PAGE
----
As Stanford Teammates, Sisters Excel on the Basketball Court, Classroom

To hear Stanford University basketball player Chiney Ogwumike talk, it’s easy to see why her disappointment over falling short of a national title this past spring is diminishing.

Consider this: She has two more years to compete for a college championship. As a sophomore, she was named an Associated Press All-American and will likely pile up more honors over the next two seasons.

Best of all, she says, her older sister and just-departed teammate Nneka Ogwumike recently started as a rookie with the Los Angeles Sparks of the WNBA, offering Chiney unique insight into a professional player’s career. Chiney and her friends on campus are already mapping out the Sparks’ home games this season for which they’ll make the 11-hour round-trip drive to cheer on Nneka.

“I came to rely on Nneka for guidance on the court and will definitely miss that,” Chiney says. “But her move to the WNBA is a great opportunity and exciting new chapter. I’m really happy for her.”

The Ogwumikes made history when both were named All-Americans, Nneka to the first team, Chiney to the second team. They were the first sisters to achieve this the same season, and the feat has yet to be accomplished in men’s college basketball. Nneka and Chiney are both forwards and at Stanford were a formidable frontcourt.

The Cardinals advanced to the Final Four this past season before losing to Baylor University, and this year marked Nneka’s fourth straight trip to the Final Four. A three-time All-American who was the No.1 overall draft pick in the WNBA this year, Nneka holds no regrets about her college playing days, saying, “The journey is what it was all about, not so much the outcome.”

The Ogwumikes’ parting as teammates is a familiar process. They grew up playing basketball at home in a Houston suburb, and won a state championship as high school teammates. In college, they found themselves campus celebrities for their on-court accomplishments, which included Nneka averaging 22 points per regular season game this past year and Chiney 15 points. Off the court, they were almost inseparable, eating most of their meals together, doing homework together.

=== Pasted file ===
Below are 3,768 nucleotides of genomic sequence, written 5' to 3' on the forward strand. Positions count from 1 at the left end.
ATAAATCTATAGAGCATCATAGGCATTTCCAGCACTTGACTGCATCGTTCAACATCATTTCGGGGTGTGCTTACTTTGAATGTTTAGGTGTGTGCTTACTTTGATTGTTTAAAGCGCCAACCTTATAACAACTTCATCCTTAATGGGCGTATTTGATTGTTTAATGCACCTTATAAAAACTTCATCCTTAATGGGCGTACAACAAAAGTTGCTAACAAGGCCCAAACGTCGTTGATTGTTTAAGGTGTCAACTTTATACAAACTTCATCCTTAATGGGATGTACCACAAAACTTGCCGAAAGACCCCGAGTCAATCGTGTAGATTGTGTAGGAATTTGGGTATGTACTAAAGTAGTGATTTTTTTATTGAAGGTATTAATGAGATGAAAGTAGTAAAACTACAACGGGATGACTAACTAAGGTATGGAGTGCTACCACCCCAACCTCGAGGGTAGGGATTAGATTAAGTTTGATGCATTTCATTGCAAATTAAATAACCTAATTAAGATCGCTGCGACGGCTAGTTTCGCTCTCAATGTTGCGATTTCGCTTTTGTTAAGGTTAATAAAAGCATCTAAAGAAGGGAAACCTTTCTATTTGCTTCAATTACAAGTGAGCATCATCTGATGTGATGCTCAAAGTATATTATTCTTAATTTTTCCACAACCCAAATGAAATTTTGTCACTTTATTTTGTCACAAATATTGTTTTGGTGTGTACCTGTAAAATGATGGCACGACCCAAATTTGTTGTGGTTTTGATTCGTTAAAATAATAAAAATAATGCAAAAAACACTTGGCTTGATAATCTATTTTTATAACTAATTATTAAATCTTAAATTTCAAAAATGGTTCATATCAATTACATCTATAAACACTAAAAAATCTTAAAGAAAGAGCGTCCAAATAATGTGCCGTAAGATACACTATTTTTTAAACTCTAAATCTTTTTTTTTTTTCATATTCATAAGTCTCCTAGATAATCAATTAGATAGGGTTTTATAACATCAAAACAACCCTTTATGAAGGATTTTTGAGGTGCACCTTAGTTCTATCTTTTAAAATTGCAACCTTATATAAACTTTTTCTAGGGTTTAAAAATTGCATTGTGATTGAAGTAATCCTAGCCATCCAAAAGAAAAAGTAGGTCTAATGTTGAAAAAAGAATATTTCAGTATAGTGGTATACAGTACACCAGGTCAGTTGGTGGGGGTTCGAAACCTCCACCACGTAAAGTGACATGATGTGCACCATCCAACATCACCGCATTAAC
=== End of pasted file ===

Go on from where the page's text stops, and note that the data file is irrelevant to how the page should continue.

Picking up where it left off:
The only hints of downside occurred on the court, Chiney says, explaining almost ruefully, “Nneka is such a spectacular offensive player, it’s hard not to just give her the ball and see what she does with it.” She adds, “Times like that, it’s like our team was watching Nneka play, rather than playing the game along with her.”

Still, Nneka appreciates having had the opportunity “to watch Chiney grow as a player and as a person. She taught me things about the game, too, like different ways of running plays.”

The young women regard themselves lucky to get along with each other so well. Some siblings in sports don’t, which Nneka considers sad, noting, “Sometimes your family is all you have.”

Both of them are aware of the distant back seat that women’s basketball takes to the men’s game in the public consciousness. Still, they remain optimistic the women’s sport can cultivate a strong following, especially through players like them using Twitter and other social media to connect with fans. “The future is bright,” Nneka says.

Chiney adds, “If fans see that players have personalities beyond the wins and losses, they’ll get invested in the sport.”

Nneka, who’s graduating with a bachelor’s in psychology, is considering pursuing an MBA. Chiney recently decided on international relations as her major. Her primary specialization is Africa with a secondary specialization in comparative international governance. Her academic advisor is none other than Dr. Condoleezza Rice, political science professor and former U.S. Secretary of State. Chiney sought her out for the role.

Rice, who’s been sighted among the famous faces attending Stanford home games, had previously met and chatted with Chiney, telling her “call me if I can help you,” Chiney says, “so I reached out to her.”

Perhaps it’s no surprise then, when Nneka jokingly concludes that on and off-the-court, “Chiney will be just fine without me.”